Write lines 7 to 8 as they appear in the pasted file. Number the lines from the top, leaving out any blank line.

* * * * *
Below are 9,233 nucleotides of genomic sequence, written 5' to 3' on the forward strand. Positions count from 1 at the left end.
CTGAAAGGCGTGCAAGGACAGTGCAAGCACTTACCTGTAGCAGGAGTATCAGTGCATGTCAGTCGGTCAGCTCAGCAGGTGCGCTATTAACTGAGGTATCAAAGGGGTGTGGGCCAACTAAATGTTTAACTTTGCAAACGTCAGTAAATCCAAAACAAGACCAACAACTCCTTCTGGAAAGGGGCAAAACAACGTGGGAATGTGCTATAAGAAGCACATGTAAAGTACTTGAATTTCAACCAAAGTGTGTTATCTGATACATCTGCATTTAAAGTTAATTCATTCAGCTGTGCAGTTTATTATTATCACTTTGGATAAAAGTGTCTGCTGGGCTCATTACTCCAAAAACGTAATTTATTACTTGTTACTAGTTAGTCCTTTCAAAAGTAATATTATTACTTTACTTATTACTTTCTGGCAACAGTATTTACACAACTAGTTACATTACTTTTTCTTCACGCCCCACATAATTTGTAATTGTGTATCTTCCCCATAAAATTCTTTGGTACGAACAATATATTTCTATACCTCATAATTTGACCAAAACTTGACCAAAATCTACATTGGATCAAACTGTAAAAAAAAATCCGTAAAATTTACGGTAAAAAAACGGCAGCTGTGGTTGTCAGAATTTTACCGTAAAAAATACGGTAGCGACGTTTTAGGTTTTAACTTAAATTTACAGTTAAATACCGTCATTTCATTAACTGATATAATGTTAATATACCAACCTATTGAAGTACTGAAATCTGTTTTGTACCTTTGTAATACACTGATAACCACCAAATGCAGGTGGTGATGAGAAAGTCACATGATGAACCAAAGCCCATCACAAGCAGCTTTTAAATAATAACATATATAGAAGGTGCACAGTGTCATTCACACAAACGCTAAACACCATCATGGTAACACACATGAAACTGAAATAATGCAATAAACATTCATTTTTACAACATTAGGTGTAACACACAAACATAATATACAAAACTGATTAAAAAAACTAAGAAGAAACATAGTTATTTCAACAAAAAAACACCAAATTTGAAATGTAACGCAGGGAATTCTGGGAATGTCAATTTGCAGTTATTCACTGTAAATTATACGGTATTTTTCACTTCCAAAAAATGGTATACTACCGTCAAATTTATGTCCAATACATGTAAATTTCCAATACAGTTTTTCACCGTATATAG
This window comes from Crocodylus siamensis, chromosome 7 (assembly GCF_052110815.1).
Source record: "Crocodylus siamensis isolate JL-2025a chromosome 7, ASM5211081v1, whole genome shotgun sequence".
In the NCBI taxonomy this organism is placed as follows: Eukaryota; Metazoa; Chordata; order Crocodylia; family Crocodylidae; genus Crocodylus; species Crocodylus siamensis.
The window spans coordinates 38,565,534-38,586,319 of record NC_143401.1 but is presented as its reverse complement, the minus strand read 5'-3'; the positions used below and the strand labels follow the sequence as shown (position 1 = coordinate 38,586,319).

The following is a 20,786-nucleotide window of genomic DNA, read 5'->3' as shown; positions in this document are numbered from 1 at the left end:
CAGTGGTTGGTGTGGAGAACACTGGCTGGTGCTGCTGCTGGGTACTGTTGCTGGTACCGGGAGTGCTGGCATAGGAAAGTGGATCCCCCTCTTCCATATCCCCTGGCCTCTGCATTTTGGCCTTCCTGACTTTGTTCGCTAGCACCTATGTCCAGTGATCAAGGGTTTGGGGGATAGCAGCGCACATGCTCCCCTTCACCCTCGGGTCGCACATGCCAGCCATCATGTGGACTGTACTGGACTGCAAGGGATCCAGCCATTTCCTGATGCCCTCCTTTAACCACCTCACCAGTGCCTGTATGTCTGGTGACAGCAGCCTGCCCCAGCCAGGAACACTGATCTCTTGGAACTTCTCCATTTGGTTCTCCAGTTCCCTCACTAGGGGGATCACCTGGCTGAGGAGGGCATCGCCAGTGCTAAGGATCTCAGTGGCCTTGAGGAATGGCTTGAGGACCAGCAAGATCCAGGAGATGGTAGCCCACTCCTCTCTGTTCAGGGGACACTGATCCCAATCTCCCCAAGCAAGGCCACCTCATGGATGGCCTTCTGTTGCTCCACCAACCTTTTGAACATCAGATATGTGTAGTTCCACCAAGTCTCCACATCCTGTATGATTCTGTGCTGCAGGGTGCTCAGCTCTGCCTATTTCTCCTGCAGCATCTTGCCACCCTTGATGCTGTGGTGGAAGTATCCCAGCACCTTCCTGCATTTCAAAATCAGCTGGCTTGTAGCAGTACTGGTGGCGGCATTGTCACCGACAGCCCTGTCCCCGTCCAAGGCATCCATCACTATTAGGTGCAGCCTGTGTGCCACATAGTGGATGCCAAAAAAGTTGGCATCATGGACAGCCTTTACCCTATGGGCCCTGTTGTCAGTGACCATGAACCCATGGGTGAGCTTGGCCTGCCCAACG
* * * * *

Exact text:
The following is a 20,786-nucleotide window of genomic DNA, read 5'->3' as shown; positions in this document are numbered from 1 at the left end:
CAGTGGTTGGTGTGGAGAACACTGGCTGGTGCTGCTGCTGGGTACTGTTGCTGGTACCGGGAGTGCTGGCATAGGAAAGTGGATCCCCCTCTTCCATATCCCCTGGCCTCTGCATTTTGGCCTTCCTGACTTTGTTCGCTAGCACCTATGTCCAGTGATCAAGGGTTTGGGGGATAGCAGCGCACATGCTCCCCTTCACCCTCGGGTCGCACATGCCAGCCATCATGTGGACTGTACTGGACTGCAAGGGATCCAGCCATTTCCTGATGCCCTCCTTTAACCACCTCACCAGTGCCTGTATGTCTGGTGACAGCAGCCTGCCCCAGCCAGGAACACTGATCTCTTGGAACTTCTCCATTTGGTTCTCCAGTTCCCTCACTAGGGGGATCACCTGGCTGAGGAGGGCATCGCCAGTGCTAAGGATCTCAGTGGCCTTGAGGAATGGCTTGAGGACCAGCAAGATCCAGGAGATGGTAGCCCACTCCTCTCTGTTCAGGGGACACTGATCCCAATCTCCCCAAGCAAGGCCACCTCATGGATGGCCTTCTGTTGCTCCACCAACCTTTTGAACATCAGATATGTGTAGTTCCACCAAGTCTCCACATCCTGTATGATTCTGTGCTGCAGGGTGCTCAGCTCTGCCTATTTCTCCTGCAGCATCTTGCCACCCTTGATGCTGTGGTGGAAGTATCCCAGCACCTTCCTGCATTTCAAAATCAGCTGGCTTGTAGCAGTACTGGTGGCGGCATTGTCACCGACAGCCCTGTCCCCGTCCAAGGCATCCATCACTATTAGGTGCAGCCTGTGTGCCACATAGTGGATGCCAAAAAAGTTGGCATCATGGACAGCCTTTACCCTATGGGCCCTGTTGTCAGTGACCATGAACCCATGGGTGAGCTTGGCCTGCCCAACG